4-year Private Schools With The Highest Net Tuition Price (after financial aid)

Institution State Net Price(1)
Art Center College of Design CA $39,672
The New School NY $39,004
School of the Art Institute of Chicago IL $38,965
The Boston Conservatory MA $37,798
California Institute of the Arts CA $36,997
Manhattan School of Music NY $36,208
Rhode Island School of Design RI $35,991
Pratt Institute-Main NY $35,506
Santa Clara University CA $35,245
Northwestern Health Sciences University MN $35,062

4-year Public Schools With The Highest Net Tuition Price (after financial aid)

Institution State Net Price(1)(2)
The University of Texas Health Science Center at San Antonio TX $24,192
University of Guam GU $23,902
St. Mary’s College of Maryland MD $21,468
Rowan University NJ $19,344
Miami University-Oxford OH $19,305
Pennsylvania State University-Main Campus PA $19,056
Pennsylvania State University-Penn State Altoona PA $18,878
Pennsylvania State University-Penn State Erie-Behrend College PA $18,857
University of Pittsburgh-Pittsburgh Campus PA $18,786
Pennsylvania State University-Penn State Berks PA $18,048

4-year Private Schools With The Lowest Net Tuition Price (after financial aid)

Institution State Net Price(1)
Universidad Teologica del Caribe PR $82
Talmudical Academy-New Jersey NJ $469
Colegio Pentecostal Mizpa PR $1,776
Baptist Missionary Association Theological Seminary TX $1,876
John Dewey College-University Division PR $1,956
Turtle Mountain Community College ND $2,031
Pontifical Catholic University of Puerto Rico-Ponce PR $2,208
Southeastern Baptist College MS $2,699
Mesivtha Tifereth Jerusalem of America NY $2,839
Our Lady of Holy Cross College LA $2,874

4-year Public Schools With The Lowest Net Tuition Price (after financial aid)

Institution State Net Price(1)(2)
Sitting Bull College ND $938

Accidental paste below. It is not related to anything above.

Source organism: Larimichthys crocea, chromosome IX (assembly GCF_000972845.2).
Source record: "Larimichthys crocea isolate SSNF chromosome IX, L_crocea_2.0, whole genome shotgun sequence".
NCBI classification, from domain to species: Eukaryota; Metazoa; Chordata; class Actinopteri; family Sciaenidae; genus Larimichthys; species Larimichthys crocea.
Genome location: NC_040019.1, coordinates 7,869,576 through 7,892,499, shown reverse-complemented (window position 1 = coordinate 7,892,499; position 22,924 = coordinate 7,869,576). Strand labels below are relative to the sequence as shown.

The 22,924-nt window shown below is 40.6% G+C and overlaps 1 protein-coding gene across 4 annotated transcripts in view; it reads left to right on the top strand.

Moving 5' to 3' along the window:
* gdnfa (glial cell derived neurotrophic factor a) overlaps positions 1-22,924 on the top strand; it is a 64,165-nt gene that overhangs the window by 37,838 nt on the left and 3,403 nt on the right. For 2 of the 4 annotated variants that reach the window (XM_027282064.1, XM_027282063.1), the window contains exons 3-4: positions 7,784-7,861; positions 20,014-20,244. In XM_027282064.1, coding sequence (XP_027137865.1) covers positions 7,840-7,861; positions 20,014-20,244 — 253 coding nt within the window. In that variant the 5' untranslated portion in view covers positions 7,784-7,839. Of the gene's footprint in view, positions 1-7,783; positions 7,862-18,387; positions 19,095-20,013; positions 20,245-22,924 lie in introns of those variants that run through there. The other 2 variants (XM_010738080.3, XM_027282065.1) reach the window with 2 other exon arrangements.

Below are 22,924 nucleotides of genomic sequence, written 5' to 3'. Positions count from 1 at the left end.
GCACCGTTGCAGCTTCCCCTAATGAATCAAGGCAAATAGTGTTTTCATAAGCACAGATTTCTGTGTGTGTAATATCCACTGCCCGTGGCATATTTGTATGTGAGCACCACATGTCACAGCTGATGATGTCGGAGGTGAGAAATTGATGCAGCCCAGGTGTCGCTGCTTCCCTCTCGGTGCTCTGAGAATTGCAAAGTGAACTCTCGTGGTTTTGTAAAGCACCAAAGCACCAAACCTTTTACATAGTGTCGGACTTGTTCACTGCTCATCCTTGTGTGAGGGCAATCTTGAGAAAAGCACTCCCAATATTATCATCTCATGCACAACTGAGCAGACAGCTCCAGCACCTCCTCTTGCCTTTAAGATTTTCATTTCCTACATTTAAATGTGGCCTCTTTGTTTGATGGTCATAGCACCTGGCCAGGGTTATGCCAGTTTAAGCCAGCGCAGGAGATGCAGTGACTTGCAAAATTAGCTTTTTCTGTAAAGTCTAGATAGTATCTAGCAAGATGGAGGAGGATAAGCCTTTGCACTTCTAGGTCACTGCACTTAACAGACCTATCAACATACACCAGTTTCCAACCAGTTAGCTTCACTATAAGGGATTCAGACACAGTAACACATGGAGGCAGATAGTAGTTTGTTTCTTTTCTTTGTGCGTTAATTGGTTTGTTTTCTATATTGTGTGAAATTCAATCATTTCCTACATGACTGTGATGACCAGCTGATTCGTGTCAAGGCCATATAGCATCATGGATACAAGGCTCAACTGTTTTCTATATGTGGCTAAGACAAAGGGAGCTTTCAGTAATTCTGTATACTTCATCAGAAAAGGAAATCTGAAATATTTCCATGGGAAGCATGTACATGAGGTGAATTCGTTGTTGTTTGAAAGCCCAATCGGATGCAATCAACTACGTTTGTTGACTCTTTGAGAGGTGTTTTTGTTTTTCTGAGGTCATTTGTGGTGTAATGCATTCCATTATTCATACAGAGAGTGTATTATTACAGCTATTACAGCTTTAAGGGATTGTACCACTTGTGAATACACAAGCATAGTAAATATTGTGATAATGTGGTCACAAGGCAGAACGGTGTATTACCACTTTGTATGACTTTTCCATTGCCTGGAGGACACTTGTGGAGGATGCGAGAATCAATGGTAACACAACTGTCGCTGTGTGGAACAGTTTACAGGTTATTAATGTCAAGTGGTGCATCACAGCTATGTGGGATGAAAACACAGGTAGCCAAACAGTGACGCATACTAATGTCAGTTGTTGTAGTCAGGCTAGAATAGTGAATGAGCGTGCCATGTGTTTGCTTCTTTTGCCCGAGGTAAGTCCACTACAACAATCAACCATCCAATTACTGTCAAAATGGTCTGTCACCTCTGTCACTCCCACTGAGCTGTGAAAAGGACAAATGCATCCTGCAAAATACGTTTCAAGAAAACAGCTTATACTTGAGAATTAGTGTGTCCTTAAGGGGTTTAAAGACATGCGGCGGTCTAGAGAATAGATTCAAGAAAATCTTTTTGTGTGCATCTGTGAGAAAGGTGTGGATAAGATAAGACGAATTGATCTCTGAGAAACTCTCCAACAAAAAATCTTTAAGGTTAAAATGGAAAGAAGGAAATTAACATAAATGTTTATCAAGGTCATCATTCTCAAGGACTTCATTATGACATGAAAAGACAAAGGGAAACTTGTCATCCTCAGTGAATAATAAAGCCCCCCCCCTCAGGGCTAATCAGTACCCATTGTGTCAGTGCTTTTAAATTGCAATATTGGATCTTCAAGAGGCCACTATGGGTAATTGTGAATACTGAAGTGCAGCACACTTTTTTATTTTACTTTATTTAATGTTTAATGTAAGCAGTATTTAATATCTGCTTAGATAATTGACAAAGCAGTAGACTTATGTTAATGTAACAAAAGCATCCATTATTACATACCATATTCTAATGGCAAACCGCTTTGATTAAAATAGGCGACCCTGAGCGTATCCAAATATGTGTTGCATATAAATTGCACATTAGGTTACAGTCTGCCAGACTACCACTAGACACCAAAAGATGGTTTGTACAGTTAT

Escuela de Artes Plasticas de Puerto Rico PR $995
South Texas College TX $1,317
University of Puerto Rico-Aguadilla PR $1,591
The University of Texas-Pan American TX $1,646
Indian River State College FL $2,138
University of Puerto Rico-Bayamon PR $2,345
California State University-Dominguez Hills CA $2,451
California State University-Los Angeles CA $3,263
Elizabeth City State University NC $3,335

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Get More Bang For Your Buck At These Colleges

The Princeton review recently released a report reflecting 100 of the Best Value Colleges for 2011. The list represents the top 50 Public and top 50 Private colleges in the nation that are recognized for their value. You have to keep in mind that this (value) doesn’t necessarily mean that they are cheaper. It does, however, reflect that these schools are implementing strategies to keep tuition costs at a minimum and student loan debt as low as possible.

Strategies to accomplish this include:

  • Keeping sticker price at or below the rate provided by comparable schools
  • Awarding generous amounts of financial aid (institutional, federal, & state)
  • Maintaining low-to-no student loan debt percentages for graduated students

Below are the top ten public and private schools included in this Princeton Review ranking:

1. University of Virginia, Charlottesville
2. New College of Florida, Sarasota
3. University of Florida, Gainesville
4. State University of New York, Binghamton
5. University of Georgia, Athens
6. University of Michigan, Ann Arbor
7. College of William and Mary
8. University of North Carolina, Chapel Hill
9. North Carolina State University
10. Hunter College, CUNY

1. Swarthmore College, Swarthmore, Pa.
2. Duke University, Durham, N.C.
3. Princeton University, Princeton, N.J.
4. California Institute of Technology, Pasadena
5. Harvard College, Cambridge, Mass.
6. Wesleyan University, Middletown, CT
7. Williams College, Williamstown, MA
8. Vanderbilt University, Nashville, TN
9. Wesleyan College, Macon, GA
10. Yale University, New Haven, CT

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College Grads and Salaries (video)

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Blind Friendly Scholarships And Colleges

Going to college can be challenging but having a physical disability and going to college can be an entirely different experience all together. Fortunately, I have had the opportunity to witness a number of college campuses across the nation equip themselves to be “disability friendly” over the years in hopes of increasing the accessibility of their programs to ALL students. The following is a scholarship program for the legally blind and the results of a recent study utilized to rank college websites and their ability to meet the needs of blind students. Hope you find this information helpful.

Scholarship Opportunity For The Blind